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Sir Henry Neville, Alias William…
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Sir Henry Neville, Alias William Shakespeare: Authorship Evidence in the…

by Mark Bradbeer

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After coming across the observation ("In The Truth Will Out", 2005, by Brenda James, and William Rubinstein) that Henry Neville was a distant relative by marriage to Shakespeare's mother, and the "Catholic" connection, we have been compelled to look anew at the Authorship question. Now we have Mark Bradbeer and John Casson summarizing the post 2005 research.
The dual authors take a very conservative evidentiary approach, but are not shy about finding bold "coincidences". For example, the fact that we have virtually NO document written by WS, no library or even a writing desk, and the fact that Neville scripted his "m" and "n" unlike any others and similar to each other, and we have the mispellings of certain m/n words ["inport"] in the printed plays....Well!
Finally, we have a plausible explanation for the many mysteries, and the implausibility of the "sole authorship" by an actor. Neville had a personal relationship with the several other suggested authors (Earl of Oxford, Bacon), and was related to all of the Kings who were the subject of Shakespeare's histories. ( )
  keylawk | Feb 6, 2015 |
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Amazon.com Product Description (ISBN 0786494816, Paperback)

During Shakespeare's life, the History Plays were more than a collection of history lessons. They were cause to compare and contrast with the current monarchy and perhaps draw out some allegories and allusions. They were political and therefore dangerous. Yet William Shakespeare from Stratford-on-Avon never spent time in prison, unlike his fellow playwrights, Marlowe, Kyd and Jonson. The identification of authorship candidate, Henry Neville, by James and Rubinstein (2005), has opened the door to reinterpret the canon, particularly the History Plays. With this key, we review these plays. Neville had intimate access to a major history source, the Holinshed Chronicles (1587), had been ambassador to France and spoke French (Henry V), knew the descendents of Jack Cade (Henry VI), knew Crosby Place (Richard III) and lived in Blackfriars (Henry VIII). When Neville became a political prisoner, 'Shakespeare' stopped writing History Plays. We have accessed Neville's library containing annotated books, suggesting they are source material for the plays. By reference to the Holinshed Chronicles, in particular, we have identified numerous anomalies in the plays that indicate a consistent bias that portrays his ancestors in a positive light, reveals Neville's politics, and his self-portrait.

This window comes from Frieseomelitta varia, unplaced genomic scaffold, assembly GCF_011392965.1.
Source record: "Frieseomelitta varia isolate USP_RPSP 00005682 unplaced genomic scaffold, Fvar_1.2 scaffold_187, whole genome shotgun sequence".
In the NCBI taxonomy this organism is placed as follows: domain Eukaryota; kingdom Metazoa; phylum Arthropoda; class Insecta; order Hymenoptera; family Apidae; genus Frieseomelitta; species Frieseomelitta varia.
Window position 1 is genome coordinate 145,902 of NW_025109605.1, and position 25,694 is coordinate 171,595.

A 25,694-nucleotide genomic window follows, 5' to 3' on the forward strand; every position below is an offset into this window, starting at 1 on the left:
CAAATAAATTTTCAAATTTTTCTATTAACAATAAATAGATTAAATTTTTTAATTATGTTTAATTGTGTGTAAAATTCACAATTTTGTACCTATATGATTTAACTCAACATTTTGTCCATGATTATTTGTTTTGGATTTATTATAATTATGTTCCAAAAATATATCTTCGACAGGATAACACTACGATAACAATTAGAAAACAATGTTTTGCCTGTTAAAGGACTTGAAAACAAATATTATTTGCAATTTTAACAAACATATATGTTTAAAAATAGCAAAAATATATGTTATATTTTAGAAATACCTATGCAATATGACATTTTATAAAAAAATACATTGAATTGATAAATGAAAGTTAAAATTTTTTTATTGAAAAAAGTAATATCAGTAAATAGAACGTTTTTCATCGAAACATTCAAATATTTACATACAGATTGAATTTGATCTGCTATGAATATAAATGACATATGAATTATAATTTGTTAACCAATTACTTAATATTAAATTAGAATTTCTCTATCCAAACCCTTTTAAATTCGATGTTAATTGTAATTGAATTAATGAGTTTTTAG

(retrieved from Amazon Thu, 12 Mar 2015 17:58:04 -0400)

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